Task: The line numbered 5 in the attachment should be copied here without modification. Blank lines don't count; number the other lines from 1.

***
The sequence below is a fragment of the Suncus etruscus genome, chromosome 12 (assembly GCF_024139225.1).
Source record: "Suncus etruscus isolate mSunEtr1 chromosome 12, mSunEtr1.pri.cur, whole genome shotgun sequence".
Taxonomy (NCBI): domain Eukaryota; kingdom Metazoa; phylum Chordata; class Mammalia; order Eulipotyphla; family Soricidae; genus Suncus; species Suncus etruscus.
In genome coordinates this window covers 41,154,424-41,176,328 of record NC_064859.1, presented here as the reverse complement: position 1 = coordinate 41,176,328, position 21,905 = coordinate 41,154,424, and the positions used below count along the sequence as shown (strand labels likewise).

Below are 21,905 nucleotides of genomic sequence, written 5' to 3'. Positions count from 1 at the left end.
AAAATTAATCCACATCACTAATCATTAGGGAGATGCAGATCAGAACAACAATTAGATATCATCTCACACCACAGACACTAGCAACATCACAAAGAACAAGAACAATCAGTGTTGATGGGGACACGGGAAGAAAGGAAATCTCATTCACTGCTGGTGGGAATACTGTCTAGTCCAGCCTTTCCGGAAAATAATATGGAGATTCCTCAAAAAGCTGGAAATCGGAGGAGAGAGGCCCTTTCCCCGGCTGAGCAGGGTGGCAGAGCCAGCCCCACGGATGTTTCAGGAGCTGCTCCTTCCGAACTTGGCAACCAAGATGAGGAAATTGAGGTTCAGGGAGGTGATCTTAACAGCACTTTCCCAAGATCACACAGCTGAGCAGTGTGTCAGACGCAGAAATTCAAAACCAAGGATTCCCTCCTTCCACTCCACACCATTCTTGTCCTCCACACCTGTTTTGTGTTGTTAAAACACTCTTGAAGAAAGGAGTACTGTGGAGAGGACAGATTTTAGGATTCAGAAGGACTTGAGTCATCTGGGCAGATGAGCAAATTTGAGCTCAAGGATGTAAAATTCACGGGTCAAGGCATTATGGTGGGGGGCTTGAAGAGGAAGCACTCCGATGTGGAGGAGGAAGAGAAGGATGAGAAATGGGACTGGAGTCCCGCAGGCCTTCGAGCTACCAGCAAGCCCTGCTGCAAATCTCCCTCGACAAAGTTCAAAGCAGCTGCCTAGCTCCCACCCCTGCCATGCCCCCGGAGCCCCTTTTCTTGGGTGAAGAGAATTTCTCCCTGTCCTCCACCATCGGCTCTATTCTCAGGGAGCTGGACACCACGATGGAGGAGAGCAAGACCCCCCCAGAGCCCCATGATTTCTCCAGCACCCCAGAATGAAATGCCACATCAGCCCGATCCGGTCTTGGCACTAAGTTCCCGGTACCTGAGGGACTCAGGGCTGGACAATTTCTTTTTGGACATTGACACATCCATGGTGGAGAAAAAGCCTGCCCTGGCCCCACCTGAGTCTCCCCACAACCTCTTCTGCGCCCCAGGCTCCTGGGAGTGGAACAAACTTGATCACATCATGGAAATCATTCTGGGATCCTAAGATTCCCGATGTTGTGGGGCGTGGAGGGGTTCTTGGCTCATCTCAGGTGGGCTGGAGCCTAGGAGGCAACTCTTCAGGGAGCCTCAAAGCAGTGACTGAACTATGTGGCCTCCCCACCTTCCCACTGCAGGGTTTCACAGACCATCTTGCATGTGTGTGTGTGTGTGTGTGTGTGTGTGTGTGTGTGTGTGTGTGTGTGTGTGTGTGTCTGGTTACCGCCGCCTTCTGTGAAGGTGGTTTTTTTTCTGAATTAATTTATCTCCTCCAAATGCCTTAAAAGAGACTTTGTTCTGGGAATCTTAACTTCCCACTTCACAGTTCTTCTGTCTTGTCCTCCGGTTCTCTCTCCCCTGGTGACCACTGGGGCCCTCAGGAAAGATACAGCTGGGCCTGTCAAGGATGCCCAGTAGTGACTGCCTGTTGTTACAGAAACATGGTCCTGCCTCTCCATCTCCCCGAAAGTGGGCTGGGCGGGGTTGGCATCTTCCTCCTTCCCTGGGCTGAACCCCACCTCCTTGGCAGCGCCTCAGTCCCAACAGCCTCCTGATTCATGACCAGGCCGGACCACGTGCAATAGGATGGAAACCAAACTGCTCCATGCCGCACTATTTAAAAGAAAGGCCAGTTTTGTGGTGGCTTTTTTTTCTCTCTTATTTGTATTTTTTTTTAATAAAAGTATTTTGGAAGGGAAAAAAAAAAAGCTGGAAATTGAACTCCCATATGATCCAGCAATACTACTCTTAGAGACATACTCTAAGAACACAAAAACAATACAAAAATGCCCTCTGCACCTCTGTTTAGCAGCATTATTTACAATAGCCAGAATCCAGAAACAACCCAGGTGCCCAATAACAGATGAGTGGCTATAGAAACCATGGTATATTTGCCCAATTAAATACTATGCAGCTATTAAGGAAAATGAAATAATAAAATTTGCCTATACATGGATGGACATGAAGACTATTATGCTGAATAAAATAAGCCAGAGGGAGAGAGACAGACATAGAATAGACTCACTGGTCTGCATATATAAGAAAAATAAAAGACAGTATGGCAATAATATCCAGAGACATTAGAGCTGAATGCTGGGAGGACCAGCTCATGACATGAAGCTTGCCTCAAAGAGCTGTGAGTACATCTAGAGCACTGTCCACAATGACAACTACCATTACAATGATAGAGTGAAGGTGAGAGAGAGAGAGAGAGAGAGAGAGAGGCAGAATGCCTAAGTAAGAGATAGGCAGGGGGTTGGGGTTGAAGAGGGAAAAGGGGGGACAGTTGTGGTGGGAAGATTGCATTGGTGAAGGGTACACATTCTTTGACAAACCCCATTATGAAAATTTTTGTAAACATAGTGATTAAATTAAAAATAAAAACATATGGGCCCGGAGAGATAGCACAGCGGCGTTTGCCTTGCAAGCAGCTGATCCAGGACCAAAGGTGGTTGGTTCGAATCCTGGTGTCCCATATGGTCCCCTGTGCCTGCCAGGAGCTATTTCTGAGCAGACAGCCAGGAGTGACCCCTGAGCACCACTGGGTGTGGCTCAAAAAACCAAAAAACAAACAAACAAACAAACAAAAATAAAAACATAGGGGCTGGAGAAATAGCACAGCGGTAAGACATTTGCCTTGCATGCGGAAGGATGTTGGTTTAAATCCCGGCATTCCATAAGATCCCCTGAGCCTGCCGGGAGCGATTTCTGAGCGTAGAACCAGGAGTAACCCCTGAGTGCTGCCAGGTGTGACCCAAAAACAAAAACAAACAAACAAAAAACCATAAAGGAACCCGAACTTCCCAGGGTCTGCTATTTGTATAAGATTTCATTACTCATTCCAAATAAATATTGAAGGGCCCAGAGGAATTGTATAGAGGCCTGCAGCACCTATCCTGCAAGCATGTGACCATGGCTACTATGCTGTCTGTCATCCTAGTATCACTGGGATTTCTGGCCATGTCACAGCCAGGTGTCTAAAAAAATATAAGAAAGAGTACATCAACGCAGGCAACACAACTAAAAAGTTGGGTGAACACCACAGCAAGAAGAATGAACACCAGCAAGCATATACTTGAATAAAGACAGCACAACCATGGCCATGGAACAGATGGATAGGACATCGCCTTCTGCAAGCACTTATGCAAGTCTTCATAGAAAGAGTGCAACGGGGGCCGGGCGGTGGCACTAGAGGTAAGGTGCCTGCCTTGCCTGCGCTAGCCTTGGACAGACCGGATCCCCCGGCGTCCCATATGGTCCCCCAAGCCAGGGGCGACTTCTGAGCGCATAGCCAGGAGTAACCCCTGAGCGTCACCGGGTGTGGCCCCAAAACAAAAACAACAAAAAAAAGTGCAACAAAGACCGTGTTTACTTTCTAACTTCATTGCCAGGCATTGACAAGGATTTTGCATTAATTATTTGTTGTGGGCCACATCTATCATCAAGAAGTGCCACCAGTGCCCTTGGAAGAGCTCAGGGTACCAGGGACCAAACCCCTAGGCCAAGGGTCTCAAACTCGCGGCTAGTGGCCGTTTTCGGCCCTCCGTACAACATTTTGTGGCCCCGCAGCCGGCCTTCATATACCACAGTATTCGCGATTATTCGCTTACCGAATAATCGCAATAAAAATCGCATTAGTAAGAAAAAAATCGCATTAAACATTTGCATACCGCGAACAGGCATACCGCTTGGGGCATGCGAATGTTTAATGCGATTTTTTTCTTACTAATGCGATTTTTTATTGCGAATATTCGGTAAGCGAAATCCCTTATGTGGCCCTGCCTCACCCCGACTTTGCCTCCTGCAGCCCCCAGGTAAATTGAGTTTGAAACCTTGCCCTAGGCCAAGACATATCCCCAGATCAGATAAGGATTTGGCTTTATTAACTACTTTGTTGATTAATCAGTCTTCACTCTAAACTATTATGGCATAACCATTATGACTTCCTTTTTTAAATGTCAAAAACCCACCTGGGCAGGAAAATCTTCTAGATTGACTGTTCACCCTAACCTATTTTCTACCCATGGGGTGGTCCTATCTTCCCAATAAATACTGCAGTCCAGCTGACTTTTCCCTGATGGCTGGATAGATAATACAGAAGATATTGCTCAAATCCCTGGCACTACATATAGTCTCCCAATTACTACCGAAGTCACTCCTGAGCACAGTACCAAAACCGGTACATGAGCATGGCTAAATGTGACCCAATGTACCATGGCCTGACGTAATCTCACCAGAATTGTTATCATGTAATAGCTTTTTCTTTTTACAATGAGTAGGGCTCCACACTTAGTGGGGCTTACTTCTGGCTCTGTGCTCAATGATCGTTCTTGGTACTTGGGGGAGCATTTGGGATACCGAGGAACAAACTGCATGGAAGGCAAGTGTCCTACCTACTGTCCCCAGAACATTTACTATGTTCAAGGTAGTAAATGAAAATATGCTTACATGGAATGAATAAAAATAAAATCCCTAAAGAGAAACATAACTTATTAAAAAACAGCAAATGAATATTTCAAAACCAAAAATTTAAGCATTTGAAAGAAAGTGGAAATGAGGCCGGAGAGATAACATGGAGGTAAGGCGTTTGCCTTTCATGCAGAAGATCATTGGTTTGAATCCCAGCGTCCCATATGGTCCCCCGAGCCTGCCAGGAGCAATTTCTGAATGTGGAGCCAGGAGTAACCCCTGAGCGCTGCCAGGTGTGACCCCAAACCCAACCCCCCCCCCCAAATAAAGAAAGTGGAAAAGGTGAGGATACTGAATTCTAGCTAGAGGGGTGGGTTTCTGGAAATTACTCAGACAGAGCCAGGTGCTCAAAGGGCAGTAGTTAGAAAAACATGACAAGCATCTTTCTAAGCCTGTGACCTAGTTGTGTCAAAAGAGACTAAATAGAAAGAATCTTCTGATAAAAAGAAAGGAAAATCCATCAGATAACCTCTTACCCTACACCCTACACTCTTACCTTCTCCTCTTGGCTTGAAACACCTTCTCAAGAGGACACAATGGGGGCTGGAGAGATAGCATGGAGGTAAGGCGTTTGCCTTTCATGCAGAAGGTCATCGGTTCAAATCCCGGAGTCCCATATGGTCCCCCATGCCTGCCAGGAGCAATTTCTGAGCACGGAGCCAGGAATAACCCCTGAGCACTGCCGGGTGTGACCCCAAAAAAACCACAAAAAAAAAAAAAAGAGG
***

Below are 21,905 nucleotides of genomic sequence, written 5' to 3'. Positions count from 1 at the left end.